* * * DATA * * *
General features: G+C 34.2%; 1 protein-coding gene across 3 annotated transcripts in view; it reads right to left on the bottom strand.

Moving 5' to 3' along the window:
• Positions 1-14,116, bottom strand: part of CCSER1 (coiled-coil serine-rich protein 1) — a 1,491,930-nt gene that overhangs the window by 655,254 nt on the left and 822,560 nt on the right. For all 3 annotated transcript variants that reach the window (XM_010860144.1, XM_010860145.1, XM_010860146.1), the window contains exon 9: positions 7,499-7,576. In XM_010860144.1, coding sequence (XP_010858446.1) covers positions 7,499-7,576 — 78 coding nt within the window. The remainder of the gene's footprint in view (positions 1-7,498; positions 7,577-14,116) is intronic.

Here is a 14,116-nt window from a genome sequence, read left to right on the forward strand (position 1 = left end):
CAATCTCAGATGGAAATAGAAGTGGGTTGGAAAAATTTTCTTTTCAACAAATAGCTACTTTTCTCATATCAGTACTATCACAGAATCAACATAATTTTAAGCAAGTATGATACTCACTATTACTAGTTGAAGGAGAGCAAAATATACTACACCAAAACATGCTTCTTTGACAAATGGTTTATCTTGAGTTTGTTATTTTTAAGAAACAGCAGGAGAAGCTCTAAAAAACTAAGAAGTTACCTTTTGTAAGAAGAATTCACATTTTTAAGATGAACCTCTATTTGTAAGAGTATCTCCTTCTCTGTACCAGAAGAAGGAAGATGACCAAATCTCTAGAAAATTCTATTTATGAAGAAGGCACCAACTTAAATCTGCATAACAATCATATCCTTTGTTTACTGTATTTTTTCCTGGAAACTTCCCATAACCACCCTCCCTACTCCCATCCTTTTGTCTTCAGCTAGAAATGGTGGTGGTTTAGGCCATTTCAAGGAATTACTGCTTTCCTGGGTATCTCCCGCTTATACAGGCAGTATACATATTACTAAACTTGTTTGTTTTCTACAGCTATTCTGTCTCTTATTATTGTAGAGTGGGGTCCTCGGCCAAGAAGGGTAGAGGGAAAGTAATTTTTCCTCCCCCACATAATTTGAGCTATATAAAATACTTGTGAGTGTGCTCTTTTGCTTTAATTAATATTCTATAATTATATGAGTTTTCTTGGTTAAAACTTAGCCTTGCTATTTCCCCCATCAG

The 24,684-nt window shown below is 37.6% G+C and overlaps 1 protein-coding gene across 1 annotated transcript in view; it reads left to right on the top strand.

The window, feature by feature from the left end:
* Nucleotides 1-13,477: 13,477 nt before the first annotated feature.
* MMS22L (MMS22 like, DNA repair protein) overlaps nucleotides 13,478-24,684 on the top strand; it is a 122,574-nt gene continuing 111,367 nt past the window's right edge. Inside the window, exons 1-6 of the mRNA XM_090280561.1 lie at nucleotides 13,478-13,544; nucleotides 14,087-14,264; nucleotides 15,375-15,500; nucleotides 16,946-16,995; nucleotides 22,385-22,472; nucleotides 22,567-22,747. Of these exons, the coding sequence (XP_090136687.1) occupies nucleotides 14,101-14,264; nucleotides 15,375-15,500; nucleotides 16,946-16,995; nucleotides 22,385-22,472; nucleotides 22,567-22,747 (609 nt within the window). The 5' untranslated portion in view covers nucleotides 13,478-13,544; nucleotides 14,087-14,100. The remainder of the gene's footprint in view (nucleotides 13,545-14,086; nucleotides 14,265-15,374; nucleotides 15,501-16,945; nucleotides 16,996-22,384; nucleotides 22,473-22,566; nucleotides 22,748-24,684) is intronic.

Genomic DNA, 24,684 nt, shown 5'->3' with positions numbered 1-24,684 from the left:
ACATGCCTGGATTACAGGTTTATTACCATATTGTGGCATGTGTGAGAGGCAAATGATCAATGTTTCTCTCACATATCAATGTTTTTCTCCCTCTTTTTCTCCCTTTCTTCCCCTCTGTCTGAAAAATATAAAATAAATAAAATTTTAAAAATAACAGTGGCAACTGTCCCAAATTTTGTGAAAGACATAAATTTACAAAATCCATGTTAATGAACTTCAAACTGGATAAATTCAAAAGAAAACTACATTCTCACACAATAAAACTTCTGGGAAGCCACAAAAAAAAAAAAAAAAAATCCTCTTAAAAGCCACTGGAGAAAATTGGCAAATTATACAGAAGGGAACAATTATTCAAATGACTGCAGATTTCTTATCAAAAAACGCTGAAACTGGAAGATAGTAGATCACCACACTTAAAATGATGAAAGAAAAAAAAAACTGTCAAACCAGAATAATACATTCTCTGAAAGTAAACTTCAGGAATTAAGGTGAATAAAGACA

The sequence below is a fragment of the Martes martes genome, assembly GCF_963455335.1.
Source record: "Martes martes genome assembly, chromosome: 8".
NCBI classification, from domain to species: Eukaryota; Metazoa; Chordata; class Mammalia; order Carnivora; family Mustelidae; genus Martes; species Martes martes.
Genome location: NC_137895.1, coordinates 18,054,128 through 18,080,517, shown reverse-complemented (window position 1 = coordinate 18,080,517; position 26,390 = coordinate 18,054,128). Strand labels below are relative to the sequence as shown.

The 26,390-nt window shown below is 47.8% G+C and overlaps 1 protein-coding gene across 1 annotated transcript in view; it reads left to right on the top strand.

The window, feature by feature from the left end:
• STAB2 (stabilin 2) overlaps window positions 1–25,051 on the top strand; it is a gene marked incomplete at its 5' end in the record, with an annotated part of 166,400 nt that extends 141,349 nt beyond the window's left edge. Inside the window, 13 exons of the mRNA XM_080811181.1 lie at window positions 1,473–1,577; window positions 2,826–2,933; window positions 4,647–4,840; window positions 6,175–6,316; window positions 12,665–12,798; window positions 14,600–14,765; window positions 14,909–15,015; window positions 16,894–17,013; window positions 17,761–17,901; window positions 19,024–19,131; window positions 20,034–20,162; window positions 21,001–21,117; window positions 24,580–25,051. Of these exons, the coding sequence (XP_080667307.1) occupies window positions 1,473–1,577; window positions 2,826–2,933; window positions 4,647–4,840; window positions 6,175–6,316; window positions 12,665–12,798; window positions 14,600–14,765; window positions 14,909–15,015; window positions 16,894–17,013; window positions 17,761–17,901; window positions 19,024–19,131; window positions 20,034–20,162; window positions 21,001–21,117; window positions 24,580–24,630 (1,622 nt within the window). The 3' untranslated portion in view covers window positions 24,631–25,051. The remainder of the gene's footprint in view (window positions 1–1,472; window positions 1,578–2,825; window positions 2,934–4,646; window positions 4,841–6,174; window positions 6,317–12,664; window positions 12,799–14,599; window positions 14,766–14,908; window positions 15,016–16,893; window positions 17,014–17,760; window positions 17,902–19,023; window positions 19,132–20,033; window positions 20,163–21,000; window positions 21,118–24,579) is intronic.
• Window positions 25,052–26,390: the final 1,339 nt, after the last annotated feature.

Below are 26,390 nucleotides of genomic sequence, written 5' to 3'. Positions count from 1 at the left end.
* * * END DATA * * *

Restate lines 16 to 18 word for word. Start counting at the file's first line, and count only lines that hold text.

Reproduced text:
The 26,390-nt window shown below is 47.8% G+C and overlaps 1 protein-coding gene across 1 annotated transcript in view; it reads left to right on the top strand.

The window, feature by feature from the left end:
• STAB2 (stabilin 2) overlaps window positions 1–25,051 on the top strand; it is a gene marked incomplete at its 5' end in the record, with an annotated part of 166,400 nt that extends 141,349 nt beyond the window's left edge. Inside the window, 13 exons of the mRNA XM_080811181.1 lie at window positions 1,473–1,577; window positions 2,826–2,933; window positions 4,647–4,840; window positions 6,175–6,316; window positions 12,665–12,798; window positions 14,600–14,765; window positions 14,909–15,015; window positions 16,894–17,013; window positions 17,761–17,901; window positions 19,024–19,131; window positions 20,034–20,162; window positions 21,001–21,117; window positions 24,580–25,051. Of these exons, the coding sequence (XP_080667307.1) occupies window positions 1,473–1,577; window positions 2,826–2,933; window positions 4,647–4,840; window positions 6,175–6,316; window positions 12,665–12,798; window positions 14,600–14,765; window positions 14,909–15,015; window positions 16,894–17,013; window positions 17,761–17,901; window positions 19,024–19,131; window positions 20,034–20,162; window positions 21,001–21,117; window positions 24,580–24,630 (1,622 nt within the window). The 3' untranslated portion in view covers window positions 24,631–25,051. The remainder of the gene's footprint in view (window positions 1–1,472; window positions 1,578–2,825; window positions 2,934–4,646; window positions 4,841–6,174; window positions 6,317–12,664; window positions 12,799–14,599; window positions 14,766–14,908; window positions 15,016–16,893; window positions 17,014–17,760; window positions 17,902–19,023; window positions 19,132–20,033; window positions 20,163–21,000; window positions 21,118–24,579) is intronic.